various conjectures, they at length learned, that, on the 21st, one of
our officers, under the pretence of going out to fish, had rowed up to
a hippah, or village, on the coast. When he had done so, two or three
canoes coming off towards his boat, his fears suggested that an attack
was intended, in consequence of which three muskets were fired, one
with small shot, and two with ball, at the Indians, who retired with
the utmost precipitation. It is highly probable, that they had come
out with friendly intentions, for such intentions were expressed by
their behaviour, both before and afterwards. This action of the
officer exhibited a fresh instance, how little some of the people
under Lieutenant Cook had imbibed of the wise, discreet, and humane
spirit of their commander.

On the morning of the 26th, the lieutenant went again out in the boat,
with Mr. Banks and Dr. Solander, and entered one of the bays, which
lie on the east side of the inlet, in order to obtain another sight of
the strait which passed between the eastern and western seas. Having
landed, for this purpose, at a convenient place, they climbed a hill
of very considerable height, from which they had a full view of the
strait, with the land on the opposite shore, which they judged to be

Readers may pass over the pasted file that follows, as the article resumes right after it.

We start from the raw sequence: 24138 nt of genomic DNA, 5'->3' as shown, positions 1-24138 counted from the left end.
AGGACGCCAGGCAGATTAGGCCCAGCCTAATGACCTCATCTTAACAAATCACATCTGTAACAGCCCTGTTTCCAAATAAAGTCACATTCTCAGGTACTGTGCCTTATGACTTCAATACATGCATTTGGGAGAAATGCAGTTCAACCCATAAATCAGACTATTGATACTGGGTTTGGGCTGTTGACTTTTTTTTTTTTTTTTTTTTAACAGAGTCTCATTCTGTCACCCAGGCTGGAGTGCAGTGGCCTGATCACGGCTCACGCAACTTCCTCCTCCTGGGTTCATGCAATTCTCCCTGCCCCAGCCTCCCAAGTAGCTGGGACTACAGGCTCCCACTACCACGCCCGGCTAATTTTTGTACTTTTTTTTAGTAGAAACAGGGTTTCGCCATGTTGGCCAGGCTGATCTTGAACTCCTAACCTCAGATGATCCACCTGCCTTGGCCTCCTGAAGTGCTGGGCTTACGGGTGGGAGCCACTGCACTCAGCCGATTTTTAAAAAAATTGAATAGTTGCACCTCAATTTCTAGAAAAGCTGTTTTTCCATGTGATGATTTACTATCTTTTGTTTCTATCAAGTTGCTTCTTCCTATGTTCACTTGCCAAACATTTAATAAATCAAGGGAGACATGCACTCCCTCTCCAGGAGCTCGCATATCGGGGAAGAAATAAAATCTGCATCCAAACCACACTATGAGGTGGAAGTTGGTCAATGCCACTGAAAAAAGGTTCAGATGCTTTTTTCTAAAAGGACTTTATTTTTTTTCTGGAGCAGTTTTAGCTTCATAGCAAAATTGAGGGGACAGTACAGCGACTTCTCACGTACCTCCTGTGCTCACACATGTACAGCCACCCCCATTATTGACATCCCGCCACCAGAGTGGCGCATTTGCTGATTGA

about four leagues distant. As it was hazy in the horizon, they could
not see far to the south-east; but Mr. Cook saw enough to determine
him to search the passage with the ship as soon as he should put to
sea. The gentlemen found, on the top of the hill, a parcel of loose
stones, with which they erected a pyramid, and left in it some musket
balls, small shot, beads, and such other things, which they happened
to have about them, as were likely to stand the test of time. These,
not being of Indian workmanship, would convince any European, who
should come to the place and pull it down, that natives of Europe had
been there before. After this, the lieutenant and his friends went to
a town of which the Indians had informed them, and which, like one
they had already seen, was built upon a small island or rock, so
difficult of access, that they gratified their curiosity at the risk